Abstract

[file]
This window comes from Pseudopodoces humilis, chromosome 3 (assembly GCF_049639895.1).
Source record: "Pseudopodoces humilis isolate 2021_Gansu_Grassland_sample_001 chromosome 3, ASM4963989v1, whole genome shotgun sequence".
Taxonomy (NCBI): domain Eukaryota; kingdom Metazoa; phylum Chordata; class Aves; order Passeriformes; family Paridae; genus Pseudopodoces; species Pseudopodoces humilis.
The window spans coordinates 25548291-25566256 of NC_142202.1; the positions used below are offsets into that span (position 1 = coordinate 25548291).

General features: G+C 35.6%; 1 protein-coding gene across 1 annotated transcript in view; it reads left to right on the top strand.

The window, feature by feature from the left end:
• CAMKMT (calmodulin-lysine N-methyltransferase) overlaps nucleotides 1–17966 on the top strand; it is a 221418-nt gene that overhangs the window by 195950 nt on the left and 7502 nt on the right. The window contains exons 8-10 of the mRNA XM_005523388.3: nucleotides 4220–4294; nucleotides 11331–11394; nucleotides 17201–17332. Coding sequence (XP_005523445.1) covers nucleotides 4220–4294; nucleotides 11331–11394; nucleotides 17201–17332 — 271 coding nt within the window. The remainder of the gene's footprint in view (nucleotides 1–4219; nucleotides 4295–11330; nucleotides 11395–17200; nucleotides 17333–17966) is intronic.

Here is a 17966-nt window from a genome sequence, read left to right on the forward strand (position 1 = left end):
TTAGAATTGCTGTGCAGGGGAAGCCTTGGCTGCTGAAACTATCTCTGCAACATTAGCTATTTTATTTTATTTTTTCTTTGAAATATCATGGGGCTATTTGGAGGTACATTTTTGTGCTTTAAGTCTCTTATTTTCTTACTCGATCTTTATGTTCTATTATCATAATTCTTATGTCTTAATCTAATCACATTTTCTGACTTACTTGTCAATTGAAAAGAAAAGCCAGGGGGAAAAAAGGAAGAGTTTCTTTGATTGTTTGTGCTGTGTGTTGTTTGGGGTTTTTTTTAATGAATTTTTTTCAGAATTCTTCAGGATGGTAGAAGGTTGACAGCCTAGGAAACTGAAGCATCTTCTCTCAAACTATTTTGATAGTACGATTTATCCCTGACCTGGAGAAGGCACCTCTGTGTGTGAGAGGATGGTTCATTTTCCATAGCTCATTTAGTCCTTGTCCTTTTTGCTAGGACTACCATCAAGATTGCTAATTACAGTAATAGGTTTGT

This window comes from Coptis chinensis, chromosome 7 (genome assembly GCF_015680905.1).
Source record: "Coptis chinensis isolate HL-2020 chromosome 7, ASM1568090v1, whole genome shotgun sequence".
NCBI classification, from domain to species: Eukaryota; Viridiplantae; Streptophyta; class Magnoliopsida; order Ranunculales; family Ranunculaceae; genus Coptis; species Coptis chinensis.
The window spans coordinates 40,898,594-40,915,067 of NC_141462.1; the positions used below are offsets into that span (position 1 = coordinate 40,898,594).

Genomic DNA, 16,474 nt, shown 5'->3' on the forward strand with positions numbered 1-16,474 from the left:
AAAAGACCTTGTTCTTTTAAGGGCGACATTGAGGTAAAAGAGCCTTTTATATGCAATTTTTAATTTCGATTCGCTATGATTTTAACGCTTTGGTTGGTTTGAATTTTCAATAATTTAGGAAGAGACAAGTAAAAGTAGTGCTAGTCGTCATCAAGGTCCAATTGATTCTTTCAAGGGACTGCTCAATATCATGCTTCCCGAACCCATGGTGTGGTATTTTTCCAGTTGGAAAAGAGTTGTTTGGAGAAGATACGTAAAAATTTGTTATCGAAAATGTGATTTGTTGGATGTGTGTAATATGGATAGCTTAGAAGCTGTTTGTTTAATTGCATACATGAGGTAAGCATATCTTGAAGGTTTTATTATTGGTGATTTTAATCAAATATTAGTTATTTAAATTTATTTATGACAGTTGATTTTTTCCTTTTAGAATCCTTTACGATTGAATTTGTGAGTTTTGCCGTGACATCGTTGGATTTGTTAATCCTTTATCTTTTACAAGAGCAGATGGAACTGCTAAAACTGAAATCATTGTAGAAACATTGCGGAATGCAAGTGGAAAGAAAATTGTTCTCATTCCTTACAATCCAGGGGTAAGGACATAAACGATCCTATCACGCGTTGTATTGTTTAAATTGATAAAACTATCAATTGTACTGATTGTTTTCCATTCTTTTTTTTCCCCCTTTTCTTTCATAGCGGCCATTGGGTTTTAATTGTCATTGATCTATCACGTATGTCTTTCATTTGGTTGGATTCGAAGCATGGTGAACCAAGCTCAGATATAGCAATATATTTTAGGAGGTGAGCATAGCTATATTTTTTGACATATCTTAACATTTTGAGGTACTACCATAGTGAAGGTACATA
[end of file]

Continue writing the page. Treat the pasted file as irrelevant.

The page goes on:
First-generation diode lasers produced stimulated emission from thick active regions consisting of a single semiconductor material. However, not long after epitaxial growth techniques advanced to the point of allowing thin heterostructure layers to be deposited with a high degree of control and precision, the quantum well laser was born. It soon became apparent that besides providing a valuable vehicle for studying fundamental quantum physics and optics in a solid state environment, quantum well diode lasers were also capable of dramatic performance improvements over their bulk counterparts. The lowering of threshold current densities was especially impressive.

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